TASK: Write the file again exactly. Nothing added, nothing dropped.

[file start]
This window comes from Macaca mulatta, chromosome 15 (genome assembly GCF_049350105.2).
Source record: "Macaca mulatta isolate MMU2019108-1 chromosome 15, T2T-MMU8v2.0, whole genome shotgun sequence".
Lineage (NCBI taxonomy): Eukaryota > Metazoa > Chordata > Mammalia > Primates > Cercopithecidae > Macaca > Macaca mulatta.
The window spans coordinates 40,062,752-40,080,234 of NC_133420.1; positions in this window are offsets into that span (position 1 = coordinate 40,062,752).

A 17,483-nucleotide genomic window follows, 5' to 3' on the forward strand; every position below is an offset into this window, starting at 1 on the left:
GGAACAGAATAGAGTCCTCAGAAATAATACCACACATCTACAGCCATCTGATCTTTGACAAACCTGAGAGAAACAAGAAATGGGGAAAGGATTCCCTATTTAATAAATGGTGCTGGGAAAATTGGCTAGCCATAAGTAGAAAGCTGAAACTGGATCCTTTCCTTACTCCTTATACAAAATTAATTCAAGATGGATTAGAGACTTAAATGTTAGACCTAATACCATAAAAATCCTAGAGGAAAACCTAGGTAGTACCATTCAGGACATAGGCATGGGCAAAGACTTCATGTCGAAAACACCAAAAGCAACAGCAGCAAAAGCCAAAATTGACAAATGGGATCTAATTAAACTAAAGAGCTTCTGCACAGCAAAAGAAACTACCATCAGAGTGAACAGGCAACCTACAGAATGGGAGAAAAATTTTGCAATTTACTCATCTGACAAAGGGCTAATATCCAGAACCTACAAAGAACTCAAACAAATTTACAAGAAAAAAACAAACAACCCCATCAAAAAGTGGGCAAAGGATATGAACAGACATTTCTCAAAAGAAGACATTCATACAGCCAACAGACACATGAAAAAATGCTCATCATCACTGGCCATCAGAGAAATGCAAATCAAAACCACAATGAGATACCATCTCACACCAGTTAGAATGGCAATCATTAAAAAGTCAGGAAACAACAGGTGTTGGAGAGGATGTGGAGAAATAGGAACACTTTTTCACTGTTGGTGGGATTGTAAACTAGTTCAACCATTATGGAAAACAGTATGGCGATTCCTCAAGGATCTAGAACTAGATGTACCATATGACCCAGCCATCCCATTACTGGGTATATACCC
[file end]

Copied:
This window comes from Macaca mulatta, chromosome 15 (genome assembly GCF_049350105.2).
Source record: "Macaca mulatta isolate MMU2019108-1 chromosome 15, T2T-MMU8v2.0, whole genome shotgun sequence".
Lineage (NCBI taxonomy): Eukaryota > Metazoa > Chordata > Mammalia > Primates > Cercopithecidae > Macaca > Macaca mulatta.
The window spans coordinates 40,062,752-40,080,234 of NC_133420.1; positions in this window are offsets into that span (position 1 = coordinate 40,062,752).

A 17,483-nucleotide genomic window follows, 5' to 3' on the forward strand; every position below is an offset into this window, starting at 1 on the left:
GGAACAGAATAGAGTCCTCAGAAATAATACCACACATCTACAGCCATCTGATCTTTGACAAACCTGAGAGAAACAAGAAATGGGGAAAGGATTCCCTATTTAATAAATGGTGCTGGGAAAATTGGCTAGCCATAAGTAGAAAGCTGAAACTGGATCCTTTCCTTACTCCTTATACAAAATTAATTCAAGATGGATTAGAGACTTAAATGTTAGACCTAATACCATAAAAATCCTAGAGGAAAACCTAGGTAGTACCATTCAGGACATAGGCATGGGCAAAGACTTCATGTCGAAAACACCAAAAGCAACAGCAGCAAAAGCCAAAATTGACAAATGGGATCTAATTAAACTAAAGAGCTTCTGCACAGCAAAAGAAACTACCATCAGAGTGAACAGGCAACCTACAGAATGGGAGAAAAATTTTGCAATTTACTCATCTGACAAAGGGCTAATATCCAGAACCTACAAAGAACTCAAACAAATTTACAAGAAAAAAACAAACAACCCCATCAAAAAGTGGGCAAAGGATATGAACAGACATTTCTCAAAAGAAGACATTCATACAGCCAACAGACACATGAAAAAATGCTCATCATCACTGGCCATCAGAGAAATGCAAATCAAAACCACAATGAGATACCATCTCACACCAGTTAGAATGGCAATCATTAAAAAGTCAGGAAACAACAGGTGTTGGAGAGGATGTGGAGAAATAGGAACACTTTTTCACTGTTGGTGGGATTGTAAACTAGTTCAACCATTATGGAAAACAGTATGGCGATTCCTCAAGGATCTAGAACTAGATGTACCATATGACCCAGCCATCCCATTACTGGGTATATACCC